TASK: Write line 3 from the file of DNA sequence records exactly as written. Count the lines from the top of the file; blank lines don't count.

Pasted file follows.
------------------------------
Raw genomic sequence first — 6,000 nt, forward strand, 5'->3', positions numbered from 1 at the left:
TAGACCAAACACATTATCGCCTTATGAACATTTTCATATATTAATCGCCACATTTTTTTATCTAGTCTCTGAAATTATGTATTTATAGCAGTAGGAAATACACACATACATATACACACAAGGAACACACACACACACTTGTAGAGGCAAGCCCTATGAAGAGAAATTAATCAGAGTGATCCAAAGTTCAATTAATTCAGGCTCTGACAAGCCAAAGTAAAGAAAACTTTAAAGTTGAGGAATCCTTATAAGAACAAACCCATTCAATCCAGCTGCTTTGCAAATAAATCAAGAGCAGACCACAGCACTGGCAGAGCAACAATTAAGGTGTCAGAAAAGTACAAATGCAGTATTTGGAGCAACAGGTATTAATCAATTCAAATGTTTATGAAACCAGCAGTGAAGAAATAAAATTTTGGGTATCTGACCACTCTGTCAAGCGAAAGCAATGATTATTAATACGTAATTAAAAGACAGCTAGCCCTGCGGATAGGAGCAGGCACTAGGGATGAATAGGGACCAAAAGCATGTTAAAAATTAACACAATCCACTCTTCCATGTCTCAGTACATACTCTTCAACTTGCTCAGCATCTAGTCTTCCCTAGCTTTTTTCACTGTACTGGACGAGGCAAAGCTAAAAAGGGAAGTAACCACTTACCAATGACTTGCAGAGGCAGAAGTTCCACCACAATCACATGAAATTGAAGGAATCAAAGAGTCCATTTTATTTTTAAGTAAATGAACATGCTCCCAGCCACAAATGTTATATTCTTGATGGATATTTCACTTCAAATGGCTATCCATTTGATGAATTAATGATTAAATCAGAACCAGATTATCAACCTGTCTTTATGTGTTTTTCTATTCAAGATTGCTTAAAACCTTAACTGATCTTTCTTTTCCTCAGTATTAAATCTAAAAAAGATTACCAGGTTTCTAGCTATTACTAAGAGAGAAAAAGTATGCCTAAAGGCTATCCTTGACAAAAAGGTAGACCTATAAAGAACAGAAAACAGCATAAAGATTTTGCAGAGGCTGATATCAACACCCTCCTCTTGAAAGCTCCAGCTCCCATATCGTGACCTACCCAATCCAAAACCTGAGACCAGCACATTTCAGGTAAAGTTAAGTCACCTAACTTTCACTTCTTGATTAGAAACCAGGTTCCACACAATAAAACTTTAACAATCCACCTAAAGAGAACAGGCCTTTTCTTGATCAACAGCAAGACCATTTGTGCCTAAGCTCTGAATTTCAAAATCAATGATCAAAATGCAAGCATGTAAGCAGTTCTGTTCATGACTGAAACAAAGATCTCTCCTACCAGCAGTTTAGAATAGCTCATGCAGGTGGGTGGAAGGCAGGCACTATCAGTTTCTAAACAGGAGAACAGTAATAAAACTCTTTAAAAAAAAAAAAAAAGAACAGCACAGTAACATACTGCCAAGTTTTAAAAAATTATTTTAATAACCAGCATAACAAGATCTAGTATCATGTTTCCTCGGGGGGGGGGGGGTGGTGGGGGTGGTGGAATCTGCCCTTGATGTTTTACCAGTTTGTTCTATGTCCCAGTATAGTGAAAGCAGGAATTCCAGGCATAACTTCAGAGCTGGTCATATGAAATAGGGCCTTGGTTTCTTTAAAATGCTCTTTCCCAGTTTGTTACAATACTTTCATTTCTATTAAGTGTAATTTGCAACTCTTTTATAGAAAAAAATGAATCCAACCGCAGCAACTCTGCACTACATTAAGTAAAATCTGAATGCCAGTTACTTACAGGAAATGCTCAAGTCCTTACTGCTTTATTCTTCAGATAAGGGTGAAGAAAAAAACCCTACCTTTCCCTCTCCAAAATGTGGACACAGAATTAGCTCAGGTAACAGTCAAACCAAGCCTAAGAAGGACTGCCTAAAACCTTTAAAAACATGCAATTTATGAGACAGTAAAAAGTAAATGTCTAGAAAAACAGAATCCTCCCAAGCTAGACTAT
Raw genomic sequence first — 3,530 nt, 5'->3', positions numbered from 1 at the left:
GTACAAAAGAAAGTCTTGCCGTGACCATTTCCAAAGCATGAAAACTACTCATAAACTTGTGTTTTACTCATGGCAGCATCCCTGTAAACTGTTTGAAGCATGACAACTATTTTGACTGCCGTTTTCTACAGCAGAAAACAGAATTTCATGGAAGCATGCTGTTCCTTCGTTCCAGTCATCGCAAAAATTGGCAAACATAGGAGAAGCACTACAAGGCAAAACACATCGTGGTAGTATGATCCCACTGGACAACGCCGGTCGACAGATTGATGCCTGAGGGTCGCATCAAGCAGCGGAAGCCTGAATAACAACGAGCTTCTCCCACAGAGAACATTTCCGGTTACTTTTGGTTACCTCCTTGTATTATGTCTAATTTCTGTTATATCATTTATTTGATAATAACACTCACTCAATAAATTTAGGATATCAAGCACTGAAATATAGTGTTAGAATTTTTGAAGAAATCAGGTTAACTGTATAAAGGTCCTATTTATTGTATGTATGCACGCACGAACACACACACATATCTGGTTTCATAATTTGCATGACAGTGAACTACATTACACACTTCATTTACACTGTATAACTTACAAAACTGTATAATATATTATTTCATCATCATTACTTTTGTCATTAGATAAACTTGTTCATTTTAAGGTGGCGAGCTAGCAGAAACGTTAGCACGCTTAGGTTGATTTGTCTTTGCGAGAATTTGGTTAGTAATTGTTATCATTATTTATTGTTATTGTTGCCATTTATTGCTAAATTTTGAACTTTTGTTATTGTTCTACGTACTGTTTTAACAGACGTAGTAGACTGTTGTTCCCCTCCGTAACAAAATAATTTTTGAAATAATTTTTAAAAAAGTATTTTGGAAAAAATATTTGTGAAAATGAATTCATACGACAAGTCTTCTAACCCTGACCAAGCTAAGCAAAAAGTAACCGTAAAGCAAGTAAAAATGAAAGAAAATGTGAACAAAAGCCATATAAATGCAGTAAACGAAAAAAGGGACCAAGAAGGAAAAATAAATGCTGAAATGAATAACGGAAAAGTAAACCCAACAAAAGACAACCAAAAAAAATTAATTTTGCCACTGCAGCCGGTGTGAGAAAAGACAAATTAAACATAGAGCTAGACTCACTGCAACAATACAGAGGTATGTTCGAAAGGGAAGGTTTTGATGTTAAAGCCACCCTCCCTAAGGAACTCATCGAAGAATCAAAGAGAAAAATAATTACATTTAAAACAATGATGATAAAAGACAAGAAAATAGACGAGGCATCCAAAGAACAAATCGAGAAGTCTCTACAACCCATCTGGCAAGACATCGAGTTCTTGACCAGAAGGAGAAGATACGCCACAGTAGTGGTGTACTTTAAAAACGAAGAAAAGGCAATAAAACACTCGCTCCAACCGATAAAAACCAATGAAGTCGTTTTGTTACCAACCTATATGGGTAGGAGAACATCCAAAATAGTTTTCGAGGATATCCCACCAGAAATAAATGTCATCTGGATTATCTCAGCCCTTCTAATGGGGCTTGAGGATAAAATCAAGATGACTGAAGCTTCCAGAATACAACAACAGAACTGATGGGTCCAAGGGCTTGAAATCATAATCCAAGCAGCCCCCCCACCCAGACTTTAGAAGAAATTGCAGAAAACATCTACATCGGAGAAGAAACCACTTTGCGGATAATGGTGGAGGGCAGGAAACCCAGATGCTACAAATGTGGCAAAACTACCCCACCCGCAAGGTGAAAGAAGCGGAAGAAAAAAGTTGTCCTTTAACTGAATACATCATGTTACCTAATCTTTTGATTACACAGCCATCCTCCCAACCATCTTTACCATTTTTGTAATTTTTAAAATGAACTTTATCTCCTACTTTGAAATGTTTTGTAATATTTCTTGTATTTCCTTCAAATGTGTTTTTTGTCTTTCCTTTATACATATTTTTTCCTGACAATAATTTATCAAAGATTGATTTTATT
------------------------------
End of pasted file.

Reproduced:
Raw genomic sequence first — 3,530 nt, 5'->3', positions numbered from 1 at the left: